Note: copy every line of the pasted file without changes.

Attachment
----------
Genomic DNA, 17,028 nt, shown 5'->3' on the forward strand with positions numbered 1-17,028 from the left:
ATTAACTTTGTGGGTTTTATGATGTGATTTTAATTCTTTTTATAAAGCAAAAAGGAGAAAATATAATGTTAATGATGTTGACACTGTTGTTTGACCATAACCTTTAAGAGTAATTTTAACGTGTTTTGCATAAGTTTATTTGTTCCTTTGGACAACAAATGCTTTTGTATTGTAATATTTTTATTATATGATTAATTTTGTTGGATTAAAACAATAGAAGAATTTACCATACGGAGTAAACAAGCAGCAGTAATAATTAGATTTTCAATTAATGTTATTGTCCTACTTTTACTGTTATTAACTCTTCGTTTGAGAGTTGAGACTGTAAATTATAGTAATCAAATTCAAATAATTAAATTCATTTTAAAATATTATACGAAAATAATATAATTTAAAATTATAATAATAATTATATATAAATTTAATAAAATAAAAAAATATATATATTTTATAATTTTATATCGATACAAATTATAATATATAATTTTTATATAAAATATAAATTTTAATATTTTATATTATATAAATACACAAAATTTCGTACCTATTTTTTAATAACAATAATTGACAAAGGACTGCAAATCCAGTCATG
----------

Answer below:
Genomic DNA, 17,028 nt, shown 5'->3' on the forward strand with positions numbered 1-17,028 from the left:
ATTAACTTTGTGGGTTTTATGATGTGATTTTAATTCTTTTTATAAAGCAAAAAGGAGAAAATATAATGTTAATGATGTTGACACTGTTGTTTGACCATAACCTTTAAGAGTAATTTTAACGTGTTTTGCATAAGTTTATTTGTTCCTTTGGACAACAAATGCTTTTGTATTGTAATATTTTTATTATATGATTAATTTTGTTGGATTAAAACAATAGAAGAATTTACCATACGGAGTAAACAAGCAGCAGTAATAATTAGATTTTCAATTAATGTTATTGTCCTACTTTTACTGTTATTAACTCTTCGTTTGAGAGTTGAGACTGTAAATTATAGTAATCAAATTCAAATAATTAAATTCATTTTAAAATATTATACGAAAATAATATAATTTAAAATTATAATAATAATTATATATAAATTTAATAAAATAAAAAAATATATATATTTTATAATTTTATATCGATACAAATTATAATATATAATTTTTATATAAAATATAAATTTTAATATTTTATATTATATAAATACACAAAATTTCGTACCTATTTTTTAATAACAATAATTGACAAAGGACTGCAAATCCAGTCATG